The image below paints a striking image of how the Grizzlies were lost against the Warriors’ zone:

Besides opening up looks from the outside, the other classical method of busting a zone is through flashing someone to the middle and treating him as a critical fulcrum — something the Grizzlies failed to do on a consistent basis. Having four players spaced out with one parked at the dunker spot won’t bend the zone in any significant manner.

One possession had the Grizzlies successfully flash someone to the middle, which garnered them a wide-open dunk. But it was a glaring exception.

Flipping the script on the best interior-scoring team in the league involved becoming the best interior-scoring team yourself — something the Warriors accomplished through attacking the Grizzlies’ troubles with point-of-attack defense.

Naturally, the Grizzlies’ strategy against the Warriors involved taking away space as much possible, in the form of hard close-outs, overplays/top-locks, and aggressive forms of pick-and-roll coverage such as doubles, hedges, screen-level coverages, and going over screens. Switching was also on the table, in order to keep actions flat and personnel in front.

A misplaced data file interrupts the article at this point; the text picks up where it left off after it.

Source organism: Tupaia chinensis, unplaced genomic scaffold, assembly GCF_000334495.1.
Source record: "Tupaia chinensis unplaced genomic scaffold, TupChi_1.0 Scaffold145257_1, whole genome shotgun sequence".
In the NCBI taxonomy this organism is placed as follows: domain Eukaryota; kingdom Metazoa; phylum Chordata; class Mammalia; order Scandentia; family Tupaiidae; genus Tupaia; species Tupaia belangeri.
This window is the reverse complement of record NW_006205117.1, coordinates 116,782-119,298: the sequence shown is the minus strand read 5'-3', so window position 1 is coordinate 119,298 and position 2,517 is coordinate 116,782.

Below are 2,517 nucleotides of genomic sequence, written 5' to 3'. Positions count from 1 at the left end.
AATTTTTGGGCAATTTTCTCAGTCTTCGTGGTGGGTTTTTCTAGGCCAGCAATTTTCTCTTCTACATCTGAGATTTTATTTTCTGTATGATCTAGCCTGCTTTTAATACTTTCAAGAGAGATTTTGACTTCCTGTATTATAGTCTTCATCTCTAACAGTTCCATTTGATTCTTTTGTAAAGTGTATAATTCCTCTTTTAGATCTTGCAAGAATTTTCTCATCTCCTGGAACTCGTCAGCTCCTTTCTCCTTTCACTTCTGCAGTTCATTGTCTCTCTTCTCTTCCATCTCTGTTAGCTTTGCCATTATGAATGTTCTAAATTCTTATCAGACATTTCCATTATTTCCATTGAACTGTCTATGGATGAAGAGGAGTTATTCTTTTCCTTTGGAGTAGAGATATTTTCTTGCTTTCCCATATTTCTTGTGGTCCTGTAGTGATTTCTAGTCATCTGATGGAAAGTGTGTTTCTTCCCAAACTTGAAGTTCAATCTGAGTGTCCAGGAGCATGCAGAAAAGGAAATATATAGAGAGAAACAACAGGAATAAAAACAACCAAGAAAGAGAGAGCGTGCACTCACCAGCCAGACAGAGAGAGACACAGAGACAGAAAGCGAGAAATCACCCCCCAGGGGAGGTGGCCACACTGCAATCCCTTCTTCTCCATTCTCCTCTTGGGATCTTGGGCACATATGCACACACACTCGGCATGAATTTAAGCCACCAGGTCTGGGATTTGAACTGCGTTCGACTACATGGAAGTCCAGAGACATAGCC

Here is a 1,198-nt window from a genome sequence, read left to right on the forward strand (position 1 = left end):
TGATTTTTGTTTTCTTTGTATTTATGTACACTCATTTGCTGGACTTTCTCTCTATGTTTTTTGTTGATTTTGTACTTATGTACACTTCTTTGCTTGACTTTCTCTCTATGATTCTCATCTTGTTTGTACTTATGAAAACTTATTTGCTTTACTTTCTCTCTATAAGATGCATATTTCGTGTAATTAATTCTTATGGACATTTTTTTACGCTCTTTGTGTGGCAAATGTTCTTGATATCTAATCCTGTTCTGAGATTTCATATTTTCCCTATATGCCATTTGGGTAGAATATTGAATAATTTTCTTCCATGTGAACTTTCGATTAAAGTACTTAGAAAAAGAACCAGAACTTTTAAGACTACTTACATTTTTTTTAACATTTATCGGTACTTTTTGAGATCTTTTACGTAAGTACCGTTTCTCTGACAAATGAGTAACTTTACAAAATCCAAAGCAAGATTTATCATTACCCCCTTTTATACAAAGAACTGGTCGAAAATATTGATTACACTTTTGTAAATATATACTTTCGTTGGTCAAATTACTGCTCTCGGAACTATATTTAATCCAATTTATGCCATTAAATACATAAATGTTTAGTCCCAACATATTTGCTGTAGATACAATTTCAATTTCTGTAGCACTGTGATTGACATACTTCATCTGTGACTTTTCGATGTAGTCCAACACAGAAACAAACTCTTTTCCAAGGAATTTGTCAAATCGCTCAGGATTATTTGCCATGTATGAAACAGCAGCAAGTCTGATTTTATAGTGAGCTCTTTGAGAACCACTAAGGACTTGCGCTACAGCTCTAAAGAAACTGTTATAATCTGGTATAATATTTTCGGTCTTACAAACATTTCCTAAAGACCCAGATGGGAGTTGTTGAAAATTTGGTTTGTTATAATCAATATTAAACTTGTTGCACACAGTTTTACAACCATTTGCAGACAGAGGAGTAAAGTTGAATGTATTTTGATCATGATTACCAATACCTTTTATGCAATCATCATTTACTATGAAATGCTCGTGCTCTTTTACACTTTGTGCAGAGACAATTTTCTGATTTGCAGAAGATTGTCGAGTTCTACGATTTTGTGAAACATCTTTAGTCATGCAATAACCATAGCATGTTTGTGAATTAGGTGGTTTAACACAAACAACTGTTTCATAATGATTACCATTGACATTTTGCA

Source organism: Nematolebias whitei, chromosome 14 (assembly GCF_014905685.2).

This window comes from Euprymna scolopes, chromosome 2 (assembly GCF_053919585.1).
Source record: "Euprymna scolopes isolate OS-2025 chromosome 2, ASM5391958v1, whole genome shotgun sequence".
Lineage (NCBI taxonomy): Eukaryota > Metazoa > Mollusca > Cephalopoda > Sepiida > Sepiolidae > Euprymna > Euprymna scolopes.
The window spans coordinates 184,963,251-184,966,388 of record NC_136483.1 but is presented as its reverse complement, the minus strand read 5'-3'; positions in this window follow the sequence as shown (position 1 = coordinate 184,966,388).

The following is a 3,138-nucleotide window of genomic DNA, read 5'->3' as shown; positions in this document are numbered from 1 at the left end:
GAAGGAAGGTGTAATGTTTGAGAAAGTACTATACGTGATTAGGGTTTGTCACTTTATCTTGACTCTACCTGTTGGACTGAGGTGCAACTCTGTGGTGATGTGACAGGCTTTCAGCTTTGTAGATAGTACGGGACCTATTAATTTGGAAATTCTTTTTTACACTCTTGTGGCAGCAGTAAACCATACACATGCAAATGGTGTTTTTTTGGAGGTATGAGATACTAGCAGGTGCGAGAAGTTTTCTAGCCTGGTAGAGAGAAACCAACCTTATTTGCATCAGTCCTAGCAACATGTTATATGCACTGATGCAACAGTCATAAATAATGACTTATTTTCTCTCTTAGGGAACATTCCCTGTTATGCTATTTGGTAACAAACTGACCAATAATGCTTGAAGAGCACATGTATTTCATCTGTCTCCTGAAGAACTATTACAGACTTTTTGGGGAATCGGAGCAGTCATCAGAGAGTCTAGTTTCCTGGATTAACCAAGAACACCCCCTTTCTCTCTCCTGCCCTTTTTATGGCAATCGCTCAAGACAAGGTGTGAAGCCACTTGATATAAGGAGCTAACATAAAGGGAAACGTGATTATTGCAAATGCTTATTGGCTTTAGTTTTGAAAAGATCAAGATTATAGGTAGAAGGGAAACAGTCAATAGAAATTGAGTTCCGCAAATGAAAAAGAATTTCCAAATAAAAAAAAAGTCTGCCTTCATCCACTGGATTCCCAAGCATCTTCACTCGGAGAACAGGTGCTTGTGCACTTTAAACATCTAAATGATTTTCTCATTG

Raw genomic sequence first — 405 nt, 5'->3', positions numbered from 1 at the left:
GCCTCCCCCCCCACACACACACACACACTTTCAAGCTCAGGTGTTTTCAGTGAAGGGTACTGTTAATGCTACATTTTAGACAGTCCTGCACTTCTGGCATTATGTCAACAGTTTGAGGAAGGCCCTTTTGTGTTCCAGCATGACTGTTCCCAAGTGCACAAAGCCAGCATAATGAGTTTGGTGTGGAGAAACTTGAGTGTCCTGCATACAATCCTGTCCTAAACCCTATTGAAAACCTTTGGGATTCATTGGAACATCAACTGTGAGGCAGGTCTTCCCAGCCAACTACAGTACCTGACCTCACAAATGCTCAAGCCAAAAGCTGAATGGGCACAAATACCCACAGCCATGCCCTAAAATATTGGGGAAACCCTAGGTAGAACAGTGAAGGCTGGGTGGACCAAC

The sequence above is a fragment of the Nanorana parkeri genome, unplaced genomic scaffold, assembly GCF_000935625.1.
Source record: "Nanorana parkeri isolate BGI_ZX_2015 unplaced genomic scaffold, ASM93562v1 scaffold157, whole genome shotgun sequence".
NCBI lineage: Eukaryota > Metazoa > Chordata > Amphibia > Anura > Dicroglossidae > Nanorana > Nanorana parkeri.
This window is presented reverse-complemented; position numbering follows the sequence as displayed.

Defensive schemes are often geared toward taking away a particular aspect of an offense while sacrificing something in return; the allure of the reward often makes the risk palatable. The Warriors took their chances with their zone by walling off the interior and risking the possibility of outside-shooting variance favoring the Grizzlies.

The Grizzlies took their chances with crowding the Warriors’ space from the outside. However, the risk that such a gamble presented fully manifested.

Off-ball top-locking to take away catch-and-shoot looks around screens was met with a backdoor cut — generally an efficient play-type for the Warriors, but especially so during this series (1.19 PPP on cuts).

A serious case of cause and effect plagued the Grizzlies. In their attempts to take away the outside shot, they gave up plenty of interior points. They responded by overtly reacting to every instance of the Warriors touching the paint. Inward rotation opened up looks from the outside.

This feedback loop of sorts — the Warriors eliciting reaction after reaction from the Grizzlies defense — was what allowed them to run away with the game.

Dillon Brooks’ physicality and tenacity both at the point of attack and on off-ball screens was sorely missed. He is the easy solution for the Grizzlies, but whether he’s enough of a solution remains to be seen.

The Warriors turning the tables and sending this series to The Twilight Zone — a dimension where they are the dominant paint presence — has been quite an unexpected development. But it’s been working for them.

The ball is in the Grizzlies’ court. They can opt to take the paint away from the Warriors — at the expense of opening up the outside-shooting floodgates. That is the potential risk they will have to take, but outside of relying on variance favoring them on both ends of the floor, it seems as if the Grizzlies have no choice but to try such an option.